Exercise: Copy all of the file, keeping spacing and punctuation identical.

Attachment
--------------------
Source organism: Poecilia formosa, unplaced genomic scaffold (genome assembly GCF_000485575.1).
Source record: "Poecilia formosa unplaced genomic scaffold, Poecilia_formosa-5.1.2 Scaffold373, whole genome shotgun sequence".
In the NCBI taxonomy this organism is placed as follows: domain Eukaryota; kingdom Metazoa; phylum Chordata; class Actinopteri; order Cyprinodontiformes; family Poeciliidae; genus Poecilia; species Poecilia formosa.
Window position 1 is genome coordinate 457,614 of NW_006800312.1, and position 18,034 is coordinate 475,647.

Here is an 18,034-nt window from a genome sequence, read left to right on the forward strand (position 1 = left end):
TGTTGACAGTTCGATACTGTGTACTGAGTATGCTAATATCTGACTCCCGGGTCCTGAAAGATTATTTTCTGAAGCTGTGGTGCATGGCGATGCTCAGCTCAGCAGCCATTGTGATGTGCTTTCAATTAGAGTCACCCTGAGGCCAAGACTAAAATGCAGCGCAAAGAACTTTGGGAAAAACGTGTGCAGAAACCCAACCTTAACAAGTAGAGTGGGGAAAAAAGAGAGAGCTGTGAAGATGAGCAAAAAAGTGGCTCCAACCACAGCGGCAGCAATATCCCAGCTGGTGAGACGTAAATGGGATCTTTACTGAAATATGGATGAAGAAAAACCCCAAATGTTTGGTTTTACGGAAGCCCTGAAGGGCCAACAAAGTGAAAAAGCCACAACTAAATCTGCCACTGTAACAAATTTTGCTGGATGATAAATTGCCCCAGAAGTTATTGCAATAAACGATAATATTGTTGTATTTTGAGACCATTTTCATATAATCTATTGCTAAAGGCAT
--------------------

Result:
Source organism: Poecilia formosa, unplaced genomic scaffold (genome assembly GCF_000485575.1).
Source record: "Poecilia formosa unplaced genomic scaffold, Poecilia_formosa-5.1.2 Scaffold373, whole genome shotgun sequence".
In the NCBI taxonomy this organism is placed as follows: domain Eukaryota; kingdom Metazoa; phylum Chordata; class Actinopteri; order Cyprinodontiformes; family Poeciliidae; genus Poecilia; species Poecilia formosa.
Window position 1 is genome coordinate 457,614 of NW_006800312.1, and position 18,034 is coordinate 475,647.

Here is an 18,034-nt window from a genome sequence, read left to right on the forward strand (position 1 = left end):
TGTTGACAGTTCGATACTGTGTACTGAGTATGCTAATATCTGACTCCCGGGTCCTGAAAGATTATTTTCTGAAGCTGTGGTGCATGGCGATGCTCAGCTCAGCAGCCATTGTGATGTGCTTTCAATTAGAGTCACCCTGAGGCCAAGACTAAAATGCAGCGCAAAGAACTTTGGGAAAAACGTGTGCAGAAACCCAACCTTAACAAGTAGAGTGGGGAAAAAAGAGAGAGCTGTGAAGATGAGCAAAAAAGTGGCTCCAACCACAGCGGCAGCAATATCCCAGCTGGTGAGACGTAAATGGGATCTTTACTGAAATATGGATGAAGAAAAACCCCAAATGTTTGGTTTTACGGAAGCCCTGAAGGGCCAACAAAGTGAAAAAGCCACAACTAAATCTGCCACTGTAACAAATTTTGCTGGATGATAAATTGCCCCAGAAGTTATTGCAATAAACGATAATATTGTTGTATTTTGAGACCATTTTCATATAATCTATTGCTAAAGGCAT